While Shakespeare is not my thing, "Romeo & Juliet" is one of his plays that I do enjoy. But of course they had to change it up. The costumes looked like clothing for the 60s - as in 1960, not 1660. And the dialogue just didn't have the same cadence as expected. All of the Shakespeare productions I have seen over the past several years have had the same dramatical editing done to them. I understand artistic license, but I will just say that I am not a fan. While the show was quite good, I found myself wondering, "Shakespeare's Romeo, wherefore art thou, Romeo?"

Wednesday, June 6, 2018

Left Eye Cataract Surgery Follow Up

My one week follow up appointment for my second cataract removal was yesterday morning. When I woke up yesterday, my left eye was bothering me a bit. It sort of felt like something between a scratch and having something in my eye. The prescribed eye drops did nothing to alleviate the sensation. As I was heading to the doctor for my appointment, it seemed fortuitous that it began to bug me that morning.

A check of my eyes revealed the eye pressure was 10 in the right eye and 11 in the left, both well within normal ranges. My vision has continued to improve, and in fact I could read the eye chart and the text sheet they handed me better with my left eye than with the right. At home I very rarely have to slip in reading glasses, so that is fantastic.

Dr. Pepose said the left eye looked really good, but in light of my complaint he had the technician run dryness tests on both eyes. As both came back being too dry, he feels that the discomfort in my left eye is due to dryness. It is hard to fathom considering I am putting three drops in each eye three times a day, but there you have it. He suggested that I get an over the counter eye drop called Retaine. He also said that there is an ointment I can use in the eyes each night in case the day drops don't do the trick. Just what I need - more things to put in my eyes!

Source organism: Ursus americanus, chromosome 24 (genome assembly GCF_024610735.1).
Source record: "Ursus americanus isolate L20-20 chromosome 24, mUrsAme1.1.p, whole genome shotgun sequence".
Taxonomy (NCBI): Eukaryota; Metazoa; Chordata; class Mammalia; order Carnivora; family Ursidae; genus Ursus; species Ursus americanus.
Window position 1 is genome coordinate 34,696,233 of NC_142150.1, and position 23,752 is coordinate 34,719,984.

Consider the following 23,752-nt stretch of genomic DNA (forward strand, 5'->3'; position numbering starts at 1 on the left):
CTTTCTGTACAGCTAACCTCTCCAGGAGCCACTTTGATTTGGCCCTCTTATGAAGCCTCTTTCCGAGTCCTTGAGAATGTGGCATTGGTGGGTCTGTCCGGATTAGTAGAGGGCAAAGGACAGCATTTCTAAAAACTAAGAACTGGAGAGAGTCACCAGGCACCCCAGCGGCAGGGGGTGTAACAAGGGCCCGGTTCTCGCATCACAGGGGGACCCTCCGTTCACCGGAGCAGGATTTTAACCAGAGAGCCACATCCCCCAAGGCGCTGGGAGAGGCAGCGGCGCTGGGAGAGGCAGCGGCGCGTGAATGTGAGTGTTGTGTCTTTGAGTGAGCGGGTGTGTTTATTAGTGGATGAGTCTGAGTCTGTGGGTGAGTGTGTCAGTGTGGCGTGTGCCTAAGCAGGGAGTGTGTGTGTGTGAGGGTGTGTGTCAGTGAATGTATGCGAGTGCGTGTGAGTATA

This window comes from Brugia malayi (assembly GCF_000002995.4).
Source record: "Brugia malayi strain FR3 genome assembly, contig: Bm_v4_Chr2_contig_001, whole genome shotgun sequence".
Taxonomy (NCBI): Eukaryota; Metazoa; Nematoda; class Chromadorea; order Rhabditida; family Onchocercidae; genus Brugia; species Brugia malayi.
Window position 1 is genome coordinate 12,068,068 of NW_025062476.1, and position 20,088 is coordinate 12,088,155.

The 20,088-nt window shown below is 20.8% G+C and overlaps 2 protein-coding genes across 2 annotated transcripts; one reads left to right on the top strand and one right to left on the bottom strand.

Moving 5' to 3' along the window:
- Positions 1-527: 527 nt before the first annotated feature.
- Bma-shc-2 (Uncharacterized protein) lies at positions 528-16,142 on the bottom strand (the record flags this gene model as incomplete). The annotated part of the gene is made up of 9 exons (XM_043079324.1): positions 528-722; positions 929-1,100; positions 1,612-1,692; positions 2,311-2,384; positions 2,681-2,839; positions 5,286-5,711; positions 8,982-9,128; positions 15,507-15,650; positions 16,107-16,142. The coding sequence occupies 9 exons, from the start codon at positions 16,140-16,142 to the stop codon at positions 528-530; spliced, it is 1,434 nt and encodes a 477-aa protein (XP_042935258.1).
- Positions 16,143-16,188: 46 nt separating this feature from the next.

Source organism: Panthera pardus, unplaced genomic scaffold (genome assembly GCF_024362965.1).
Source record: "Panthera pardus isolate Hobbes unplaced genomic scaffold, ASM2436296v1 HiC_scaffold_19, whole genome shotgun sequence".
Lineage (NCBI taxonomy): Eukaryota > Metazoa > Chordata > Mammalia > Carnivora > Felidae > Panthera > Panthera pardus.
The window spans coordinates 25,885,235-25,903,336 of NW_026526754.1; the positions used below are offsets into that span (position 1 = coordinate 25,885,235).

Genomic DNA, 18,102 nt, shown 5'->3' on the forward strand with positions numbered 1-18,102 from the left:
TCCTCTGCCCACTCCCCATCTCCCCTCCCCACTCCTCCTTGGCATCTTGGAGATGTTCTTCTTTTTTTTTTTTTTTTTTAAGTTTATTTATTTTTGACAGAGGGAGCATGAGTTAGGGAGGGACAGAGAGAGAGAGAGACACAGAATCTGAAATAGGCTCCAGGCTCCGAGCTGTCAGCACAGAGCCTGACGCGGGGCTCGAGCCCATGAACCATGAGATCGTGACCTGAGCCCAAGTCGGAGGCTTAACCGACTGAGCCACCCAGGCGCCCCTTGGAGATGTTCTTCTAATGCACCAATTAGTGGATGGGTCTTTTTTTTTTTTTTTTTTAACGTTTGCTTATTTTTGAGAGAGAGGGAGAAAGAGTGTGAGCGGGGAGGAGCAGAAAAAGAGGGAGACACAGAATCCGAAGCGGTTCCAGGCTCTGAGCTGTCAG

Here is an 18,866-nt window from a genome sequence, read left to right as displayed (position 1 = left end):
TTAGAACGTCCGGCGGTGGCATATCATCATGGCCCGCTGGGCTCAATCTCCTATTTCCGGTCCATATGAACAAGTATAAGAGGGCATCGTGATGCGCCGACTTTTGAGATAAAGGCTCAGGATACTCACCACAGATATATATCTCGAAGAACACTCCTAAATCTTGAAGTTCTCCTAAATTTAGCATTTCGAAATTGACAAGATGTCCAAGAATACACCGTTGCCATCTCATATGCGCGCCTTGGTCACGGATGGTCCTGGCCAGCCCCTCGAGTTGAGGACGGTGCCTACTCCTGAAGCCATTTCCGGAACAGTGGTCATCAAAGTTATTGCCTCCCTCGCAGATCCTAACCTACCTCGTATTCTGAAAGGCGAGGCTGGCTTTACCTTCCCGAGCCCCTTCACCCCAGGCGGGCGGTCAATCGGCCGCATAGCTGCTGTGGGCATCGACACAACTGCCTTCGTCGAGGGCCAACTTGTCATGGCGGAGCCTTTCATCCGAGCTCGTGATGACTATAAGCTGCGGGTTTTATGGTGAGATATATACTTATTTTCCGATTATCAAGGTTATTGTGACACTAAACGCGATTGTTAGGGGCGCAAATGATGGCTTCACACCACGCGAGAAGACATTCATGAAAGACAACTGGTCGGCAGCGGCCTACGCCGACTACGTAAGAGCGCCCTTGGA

Retaine eye drops
Stopping at Schnucks, I found that they do not carry Retaine. After looking up the product online to see if I could substitute one of the other 30 brands of eye drops on their shelf, I found that Retaine has a proprietary ingredient that no one else has. Off I went to Walgreens to look for the elusive drops. Even there with the 60 brands of eye drops on the shelf, I had a hard time finding Retaine. After Googling it to see what it looks like, I saw that it comes in a square box with single-serving tubes inside, while I had been looking for a box that would contain a bottle. I finally located the drops, and was dismayed but not all together surprised to find that the price was $26.99 for the 30 drops. Yikes! No wonder a lot of older people don't take care of their eyes - it is so expensive to buy all the different kinds of drops you need! On the plus side since it was the first Tuesday of the month, the clerk asked if I was a senior as I could receive a 20% senior discount. Since their age requirement is 55, I'll take that as a compliment. Here's to senior discounts!

I have used the drops a few times now, in both eyes as directed. The immediate relief in my eyes is great, but about 5 minutes later my left eye feels scratchy again. If the situation doesn't improve in a couple of days, then I'll go pick up some of the ointment to use at night. It seems odd to me that there was no problem until six days post-surgery. Maybe there is just something in the air as the allergens have been high lately. We'll see what happens - bah!